This time, we are exploring a bit subtler and definitely deeper aspect of Japanese culture. You might have noticed it if you have paid extremely close–and we mean close–attention to anime throughout the years. In fact, you probably have a better chance of knowing if you live or have lived in Japan during November.
Shichi-Go-San, while can be taken for the literal meaning of 7-5-3 is not about numbers, but rather about ages. This celebration held on the 15th of November every year, is to mark the girls who have turned three and seven years old that year and boys who have turned three and five years old that year. You may think “but why is this special? It’s just a birthday.” You are correct, however that is not all that there is to Shichi-Go-San as there is a deep cultural significance behind it.
Origins of Shichi-Go-San
Back more than 1000 years ago, the Heian Period, or Heian Jidai, was a time where Japanese literature and poetry were at their respective peaks, but it also marked a period, much like a lot of Japanese periods, where the imperial family had power in name, but the ones pulling the strings were the nobles. So, what do nobles do in every single setup in history to make themselves feel special? They make a ritual and thus Shichi-Go-San was born.
The jury is out on the specific reason as to why this has to be centered around the ages of three, five, and seven, and that of the three, only one overlaps between boys and girls, but it is said to be linked to Eastern Asian Numerology which believes odd numbers are lucky. This ceremony marked the graduation of younger children into middle childhood. Another theory is that in conjunction with this, there were battles, upheavals, and sickness which meant that families and children could be killed by any of them. While nobles were not likely to come across the first two, an illness could take down a small child if they were not strong enough. Thus, this tradition of a childhood graduation ceremony was born.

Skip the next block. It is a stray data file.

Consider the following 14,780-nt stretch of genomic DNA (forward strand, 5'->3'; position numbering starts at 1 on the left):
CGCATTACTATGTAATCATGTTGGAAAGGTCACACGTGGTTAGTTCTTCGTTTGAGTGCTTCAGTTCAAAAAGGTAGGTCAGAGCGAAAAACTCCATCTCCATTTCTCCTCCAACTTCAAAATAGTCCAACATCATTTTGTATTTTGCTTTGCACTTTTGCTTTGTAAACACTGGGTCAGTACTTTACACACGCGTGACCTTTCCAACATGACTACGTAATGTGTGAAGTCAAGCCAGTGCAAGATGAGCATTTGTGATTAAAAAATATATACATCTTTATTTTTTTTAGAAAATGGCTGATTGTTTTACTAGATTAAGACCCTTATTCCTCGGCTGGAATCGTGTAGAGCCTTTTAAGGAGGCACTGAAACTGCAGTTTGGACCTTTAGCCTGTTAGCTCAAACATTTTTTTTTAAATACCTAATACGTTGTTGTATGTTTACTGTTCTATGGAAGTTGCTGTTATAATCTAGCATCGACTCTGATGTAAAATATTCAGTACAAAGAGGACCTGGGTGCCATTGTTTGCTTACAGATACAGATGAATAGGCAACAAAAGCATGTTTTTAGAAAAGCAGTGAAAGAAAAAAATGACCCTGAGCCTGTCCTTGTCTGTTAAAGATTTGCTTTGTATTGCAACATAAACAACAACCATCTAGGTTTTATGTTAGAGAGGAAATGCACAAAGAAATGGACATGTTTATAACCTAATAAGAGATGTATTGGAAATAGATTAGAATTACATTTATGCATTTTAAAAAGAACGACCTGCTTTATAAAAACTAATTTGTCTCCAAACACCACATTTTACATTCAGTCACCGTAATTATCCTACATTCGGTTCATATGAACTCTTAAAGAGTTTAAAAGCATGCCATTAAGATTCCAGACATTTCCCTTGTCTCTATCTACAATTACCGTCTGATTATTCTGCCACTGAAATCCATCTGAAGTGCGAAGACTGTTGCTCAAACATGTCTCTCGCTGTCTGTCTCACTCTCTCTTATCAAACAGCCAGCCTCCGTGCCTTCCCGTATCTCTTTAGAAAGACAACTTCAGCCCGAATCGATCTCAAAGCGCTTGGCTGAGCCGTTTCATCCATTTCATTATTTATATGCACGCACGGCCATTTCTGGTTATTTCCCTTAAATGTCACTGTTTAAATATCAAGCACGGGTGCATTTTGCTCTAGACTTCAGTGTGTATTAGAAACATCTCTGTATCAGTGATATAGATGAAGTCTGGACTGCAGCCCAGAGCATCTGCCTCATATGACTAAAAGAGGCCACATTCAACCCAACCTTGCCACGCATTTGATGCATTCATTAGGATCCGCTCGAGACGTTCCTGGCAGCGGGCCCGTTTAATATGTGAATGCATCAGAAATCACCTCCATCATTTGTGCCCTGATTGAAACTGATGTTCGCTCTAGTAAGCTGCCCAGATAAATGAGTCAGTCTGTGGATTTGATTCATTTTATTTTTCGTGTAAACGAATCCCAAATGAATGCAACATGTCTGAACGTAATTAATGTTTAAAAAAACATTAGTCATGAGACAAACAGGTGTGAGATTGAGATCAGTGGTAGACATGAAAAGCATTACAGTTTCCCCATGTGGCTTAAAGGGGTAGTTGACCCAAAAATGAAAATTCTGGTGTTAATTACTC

From the Heian Period Onward
While the Heian Period did run from 794-1185, the big basis for a lot of it comes from the following period Kamakura, which ran from 1185-1333. With the rise of samurai and feudalism in Japan, this ritual was further expanded upon by the samurai class and some of the influences, mostly for boys who turn five and girls who turn seven, you can still see today. However, the samurai only practiced it amongst themselves which meant that the majority of the population did not, and potentially could not. Under their stewardship, so to speak, boys who were there could stop having their heads shaven and grow out their hair. Girls did not see much but rather saw a jump at seven. At five, young boys were able to wear Hakama, and at age seven, girls were able to switch out the cords that were used with a kimono for a full-blown obi.